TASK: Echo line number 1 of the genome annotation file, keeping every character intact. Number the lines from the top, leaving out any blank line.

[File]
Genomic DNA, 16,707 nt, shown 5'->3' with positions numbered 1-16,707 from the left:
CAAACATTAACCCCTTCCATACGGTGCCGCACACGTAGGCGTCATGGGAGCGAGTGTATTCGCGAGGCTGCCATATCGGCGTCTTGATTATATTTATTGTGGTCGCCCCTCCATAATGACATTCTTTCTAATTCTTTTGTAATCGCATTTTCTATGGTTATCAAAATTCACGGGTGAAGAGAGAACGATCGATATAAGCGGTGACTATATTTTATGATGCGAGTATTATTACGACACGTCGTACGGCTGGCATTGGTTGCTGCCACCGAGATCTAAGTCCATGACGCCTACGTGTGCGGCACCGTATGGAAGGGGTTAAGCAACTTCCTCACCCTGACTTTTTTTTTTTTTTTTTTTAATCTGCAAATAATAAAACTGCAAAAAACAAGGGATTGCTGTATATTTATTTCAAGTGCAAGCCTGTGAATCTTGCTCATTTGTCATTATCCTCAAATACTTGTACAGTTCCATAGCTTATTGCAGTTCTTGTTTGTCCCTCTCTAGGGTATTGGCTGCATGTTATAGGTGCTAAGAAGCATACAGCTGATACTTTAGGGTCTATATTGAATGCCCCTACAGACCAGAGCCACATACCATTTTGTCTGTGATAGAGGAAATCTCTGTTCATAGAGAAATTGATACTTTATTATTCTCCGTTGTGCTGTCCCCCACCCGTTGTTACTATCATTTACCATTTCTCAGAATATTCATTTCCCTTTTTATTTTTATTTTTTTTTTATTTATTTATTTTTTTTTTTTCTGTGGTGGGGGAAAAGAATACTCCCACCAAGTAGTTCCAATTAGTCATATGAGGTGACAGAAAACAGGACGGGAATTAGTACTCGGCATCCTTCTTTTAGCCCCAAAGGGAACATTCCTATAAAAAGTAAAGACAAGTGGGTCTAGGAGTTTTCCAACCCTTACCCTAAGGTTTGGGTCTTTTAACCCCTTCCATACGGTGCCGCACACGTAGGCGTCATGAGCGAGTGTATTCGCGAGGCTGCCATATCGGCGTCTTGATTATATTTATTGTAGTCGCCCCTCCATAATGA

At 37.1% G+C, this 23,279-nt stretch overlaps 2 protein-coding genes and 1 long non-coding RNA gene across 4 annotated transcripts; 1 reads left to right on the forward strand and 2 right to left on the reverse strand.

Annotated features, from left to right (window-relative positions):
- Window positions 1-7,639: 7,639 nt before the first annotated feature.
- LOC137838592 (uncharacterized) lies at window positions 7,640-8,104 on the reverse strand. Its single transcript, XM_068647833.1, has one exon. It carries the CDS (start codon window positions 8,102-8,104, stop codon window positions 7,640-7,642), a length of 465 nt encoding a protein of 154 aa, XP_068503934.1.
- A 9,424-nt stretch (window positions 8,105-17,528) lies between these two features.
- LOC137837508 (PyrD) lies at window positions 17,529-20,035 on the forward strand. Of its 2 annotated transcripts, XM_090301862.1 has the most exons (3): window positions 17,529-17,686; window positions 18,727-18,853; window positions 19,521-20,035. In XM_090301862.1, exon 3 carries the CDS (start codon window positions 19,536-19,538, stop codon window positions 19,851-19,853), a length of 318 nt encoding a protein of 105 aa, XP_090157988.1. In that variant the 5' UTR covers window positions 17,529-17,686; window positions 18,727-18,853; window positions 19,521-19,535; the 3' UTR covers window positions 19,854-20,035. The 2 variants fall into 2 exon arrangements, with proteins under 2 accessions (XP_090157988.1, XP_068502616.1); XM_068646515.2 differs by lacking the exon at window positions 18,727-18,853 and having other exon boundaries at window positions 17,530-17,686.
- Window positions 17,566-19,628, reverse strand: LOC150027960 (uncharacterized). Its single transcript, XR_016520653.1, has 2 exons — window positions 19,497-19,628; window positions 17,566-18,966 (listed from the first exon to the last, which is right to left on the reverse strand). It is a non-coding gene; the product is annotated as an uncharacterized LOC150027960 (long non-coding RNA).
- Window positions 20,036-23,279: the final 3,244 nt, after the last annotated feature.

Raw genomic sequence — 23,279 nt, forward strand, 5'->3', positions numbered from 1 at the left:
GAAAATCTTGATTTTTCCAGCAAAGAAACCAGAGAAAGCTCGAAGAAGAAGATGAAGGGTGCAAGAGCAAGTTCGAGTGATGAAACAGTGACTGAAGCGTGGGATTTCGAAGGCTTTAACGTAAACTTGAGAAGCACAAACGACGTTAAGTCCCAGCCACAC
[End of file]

Genomic DNA, 16,707 nt, shown 5'->3' with positions numbered 1-16,707 from the left: